Crab Claw Rig experiments

Using info from from this page which details the research of C. A. Marchaj into the aerodynamics of the crabclaw rig,  as a jumping off point, I made a simple crabclaw rig for Summer Breeze.
P1010118.jpg (67956 bytes) The above sketch is from the site just mentioned. I decided to see if this could be made simply of PVC pipe and poly tarp. I decided on 3/4" schedule 40 PVC for the frame.  And 1" for the cross spar. My choice was based on it's ability to take the curve I was after. P1010120.jpg (39583 bytes)
P1010121.jpg (67815 bytes) The upper hoop portion is 10' long. The cross spar is 5'. The "legs" are 7'4". The frame is laid on a poly tarp and attached with clips made from 3/8" slices of 3/4" PVC pipe. 
P1010122.jpg (41923 bytes) Here's a clearer look at how the clips go on. I tried all kinds of different dimension to the "C" first, from a 1/4" to 1/2" thick, removing a quarter, a third to make the "mouth" and sanding the edges smooth etc. Ultimately,  I ran a 2 foot length of pipe down my table saw, then sliced them on my bandsaw about 3/8" thick.
P1010123.jpg (65611 bytes) For this version of a crabclaw to work there needs to be some kind of "U joint." I did mine of line and PVC fittings. The sail can pivot for and aft and side to side, while the mast can rotate as well, though I'm not certain how necessary that is except for "weather cocking."
P1010124.jpg (28613 bytes) I used unions to keep the lashings in place on the spar. The sail can't slide side to side this way.
P1010126.jpg (69308 bytes) Here I'm making my way around the frame with the clips and also planing out the spreader position. The spreader is half inch PVC with ends cut to clip into the frame.
P1010125.jpg (64124 bytes) Here is a closer look at both ends of the spreader. 
P1010128.jpg (72994 bytes) Before wrapping the polytarp around the head of the sail, I looped a length of line around the frame and through a grommet. 
P1010130.jpg (34487 bytes) Here it is all clipped together. The 1" PVC cross spar has a 1" wooden dowel in it to stiffen it. Line loops are attached to the "Ts" at the end of the spar too to control tilt.
P1010133.jpg (70876 bytes)

I set the whole gizmo on top of the boat and haul them down to the lake for fine tuning.

P1010135.jpg (59401 bytes)  I immediately see that my first guess at 6' for the mast height is too tall. 
P1010136.jpg (58036 bytes) That's more like it. Still good head room, but not so high as to over power her in a gust. 
P1010139.jpg (60922 bytes) Here you can see I've begun to rig the control lines. The bow line goes through the hole in the top of her cutwater stem. The tilt control lines are a continuous loop going through slots in her inwales.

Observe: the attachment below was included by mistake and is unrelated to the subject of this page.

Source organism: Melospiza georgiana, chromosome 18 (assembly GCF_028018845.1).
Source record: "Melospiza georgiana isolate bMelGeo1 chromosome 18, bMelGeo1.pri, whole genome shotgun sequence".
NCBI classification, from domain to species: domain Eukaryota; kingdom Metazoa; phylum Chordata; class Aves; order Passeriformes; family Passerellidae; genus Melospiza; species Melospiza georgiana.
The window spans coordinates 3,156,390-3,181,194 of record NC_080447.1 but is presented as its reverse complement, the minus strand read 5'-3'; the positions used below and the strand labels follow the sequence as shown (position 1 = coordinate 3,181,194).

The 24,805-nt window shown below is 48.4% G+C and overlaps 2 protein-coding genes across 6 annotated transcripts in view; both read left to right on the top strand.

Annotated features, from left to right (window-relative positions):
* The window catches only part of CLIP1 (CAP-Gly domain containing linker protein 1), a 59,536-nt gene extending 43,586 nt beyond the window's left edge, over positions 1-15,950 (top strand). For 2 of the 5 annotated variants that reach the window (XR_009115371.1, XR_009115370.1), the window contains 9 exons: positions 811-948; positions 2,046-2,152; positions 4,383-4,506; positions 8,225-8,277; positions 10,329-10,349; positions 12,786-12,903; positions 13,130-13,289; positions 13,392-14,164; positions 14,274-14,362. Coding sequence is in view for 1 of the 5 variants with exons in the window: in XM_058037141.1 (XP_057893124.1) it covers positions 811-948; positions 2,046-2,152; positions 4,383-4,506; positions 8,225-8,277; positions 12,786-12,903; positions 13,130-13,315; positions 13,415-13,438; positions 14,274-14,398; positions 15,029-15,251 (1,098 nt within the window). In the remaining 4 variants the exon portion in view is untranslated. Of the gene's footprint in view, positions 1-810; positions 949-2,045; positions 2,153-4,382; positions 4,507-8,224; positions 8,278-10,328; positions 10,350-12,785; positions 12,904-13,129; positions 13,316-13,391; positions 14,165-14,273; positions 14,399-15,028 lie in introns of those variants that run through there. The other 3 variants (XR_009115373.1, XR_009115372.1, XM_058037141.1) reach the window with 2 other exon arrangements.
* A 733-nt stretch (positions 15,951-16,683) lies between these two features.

P1010140.jpg (58245 bytes) Here's another close up of the universal joint. You'll notice I've not used PVC cement, but rather used small stainless steel screws to keep the joints together. This is partly because this is a prototype and partly in expectation that this might be dismantled and re-assembled elsewhere.
P1010141.jpg (23715 bytes) The 3" PVC passes through a hole cut with a hole saw in the mast partner, while a reducer brings it down to 2" PVC that fits in the mast step.
P1010142.jpg (37106 bytes) Her looks take a little getting used to. Still feels a bit like Mary Poppins on a bad day... ;-)
P1010144.jpg (61272 bytes) Here are two side views. The main sheet is also a loop attached to the aft corners with constrictor hitches. P1010146.jpg (59471 bytes)
P1010158.jpg (62317 bytes) Here's a stern quarter view. You can see how this sail can function as a bimini when not actively sailing. That's partly what motivated her creation... a sunburn after glow from a weekend at Cedar Key.
My dog Mocha and I took her on a trial cruise but, alas I have no pictures. It was pretty educational. I was able to put her through all points of sail, even pointing fairly well. The next step will be figuring out how to control the lines. It's actually just three lines, the bow line, tilt line and main sheet. However since the tilt and the main are continuous loops at times I felt like I was doing macramé. Also the spars from the hoop back are too flexible. I'll either have to stiffen them with some kind of inserts or find another material.

It feels like there is a good bit of potential here. I designed, purchased materials and built this rig in about 3 hours.  You can really feel a sense of lift in the rig at certain angles which is unusual and enjoyable. However, by contrast, the single control line on my sprit sail seems quite a feat of engineering.

Stay tuned for further developments.

May 7th. 2002-

OK, this is day two of "further developments." I tried stiffening the frame by inserting some electrical conduit. Bad idea. Too heavy, made it want to fold up. But I did sail it again with my trusty faithful pup test pilot.  The rig still shows amazing promise. Something that will take getting used to is that you can tilt the sail to windward like a windsurfer would, spilling excess wind without heeling. Both de-powering the sail and generating a bit of lift. An odd sensation in a traditional skiff. The bow line tilts the entire rig and also changes the center of effort. This means you can steer pretty well with sail controls alone, again like a wind surfer.

I found some old light aluminum lateen spars while searching for stiffeners. Next step I think will be doing a more traditional triangular crab claw. I think I'll still clip on the polytarp with PVC clips. More later.

On to the Next Page for more...



This page created May 6th, 2002. Copyright David J. Beede 2002.

Feel free to email me, David Beede  simplicityboats

Back to Simplicity Boats Home Page